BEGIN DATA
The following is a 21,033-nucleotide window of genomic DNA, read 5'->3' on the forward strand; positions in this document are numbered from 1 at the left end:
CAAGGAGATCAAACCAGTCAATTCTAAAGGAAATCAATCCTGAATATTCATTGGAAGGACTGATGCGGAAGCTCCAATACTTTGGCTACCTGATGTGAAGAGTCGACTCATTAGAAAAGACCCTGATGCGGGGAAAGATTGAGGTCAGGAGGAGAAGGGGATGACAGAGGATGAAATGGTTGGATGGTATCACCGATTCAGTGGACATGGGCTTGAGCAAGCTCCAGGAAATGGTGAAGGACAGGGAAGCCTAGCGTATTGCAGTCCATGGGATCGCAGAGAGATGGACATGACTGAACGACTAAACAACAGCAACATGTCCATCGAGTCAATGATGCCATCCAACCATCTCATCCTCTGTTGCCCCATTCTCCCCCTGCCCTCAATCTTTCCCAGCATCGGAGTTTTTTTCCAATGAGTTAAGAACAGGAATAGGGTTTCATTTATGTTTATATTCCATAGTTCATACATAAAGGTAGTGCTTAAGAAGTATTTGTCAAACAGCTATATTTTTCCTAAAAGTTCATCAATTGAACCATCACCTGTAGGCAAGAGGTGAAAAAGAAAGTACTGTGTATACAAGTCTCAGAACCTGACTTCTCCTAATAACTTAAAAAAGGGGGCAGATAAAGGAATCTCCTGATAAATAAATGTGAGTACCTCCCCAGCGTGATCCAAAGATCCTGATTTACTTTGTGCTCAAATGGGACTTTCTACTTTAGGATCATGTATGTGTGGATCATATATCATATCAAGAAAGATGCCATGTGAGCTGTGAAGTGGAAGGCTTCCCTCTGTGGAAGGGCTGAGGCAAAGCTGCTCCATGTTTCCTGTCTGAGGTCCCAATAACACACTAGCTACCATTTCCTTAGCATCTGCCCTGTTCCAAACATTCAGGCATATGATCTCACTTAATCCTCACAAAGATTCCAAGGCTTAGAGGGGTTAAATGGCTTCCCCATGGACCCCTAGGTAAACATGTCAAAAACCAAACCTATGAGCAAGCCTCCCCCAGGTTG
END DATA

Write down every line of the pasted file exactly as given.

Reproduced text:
The following is a 21,033-nucleotide window of genomic DNA, read 5'->3' on the forward strand; positions in this document are numbered from 1 at the left end:
CAAGGAGATCAAACCAGTCAATTCTAAAGGAAATCAATCCTGAATATTCATTGGAAGGACTGATGCGGAAGCTCCAATACTTTGGCTACCTGATGTGAAGAGTCGACTCATTAGAAAAGACCCTGATGCGGGGAAAGATTGAGGTCAGGAGGAGAAGGGGATGACAGAGGATGAAATGGTTGGATGGTATCACCGATTCAGTGGACATGGGCTTGAGCAAGCTCCAGGAAATGGTGAAGGACAGGGAAGCCTAGCGTATTGCAGTCCATGGGATCGCAGAGAGATGGACATGACTGAACGACTAAACAACAGCAACATGTCCATCGAGTCAATGATGCCATCCAACCATCTCATCCTCTGTTGCCCCATTCTCCCCCTGCCCTCAATCTTTCCCAGCATCGGAGTTTTTTTCCAATGAGTTAAGAACAGGAATAGGGTTTCATTTATGTTTATATTCCATAGTTCATACATAAAGGTAGTGCTTAAGAAGTATTTGTCAAACAGCTATATTTTTCCTAAAAGTTCATCAATTGAACCATCACCTGTAGGCAAGAGGTGAAAAAGAAAGTACTGTGTATACAAGTCTCAGAACCTGACTTCTCCTAATAACTTAAAAAAGGGGGCAGATAAAGGAATCTCCTGATAAATAAATGTGAGTACCTCCCCAGCGTGATCCAAAGATCCTGATTTACTTTGTGCTCAAATGGGACTTTCTACTTTAGGATCATGTATGTGTGGATCATATATCATATCAAGAAAGATGCCATGTGAGCTGTGAAGTGGAAGGCTTCCCTCTGTGGAAGGGCTGAGGCAAAGCTGCTCCATGTTTCCTGTCTGAGGTCCCAATAACACACTAGCTACCATTTCCTTAGCATCTGCCCTGTTCCAAACATTCAGGCATATGATCTCACTTAATCCTCACAAAGATTCCAAGGCTTAGAGGGGTTAAATGGCTTCCCCATGGACCCCTAGGTAAACATGTCAAAAACCAAACCTATGAGCAAGCCTCCCCCAGGTTG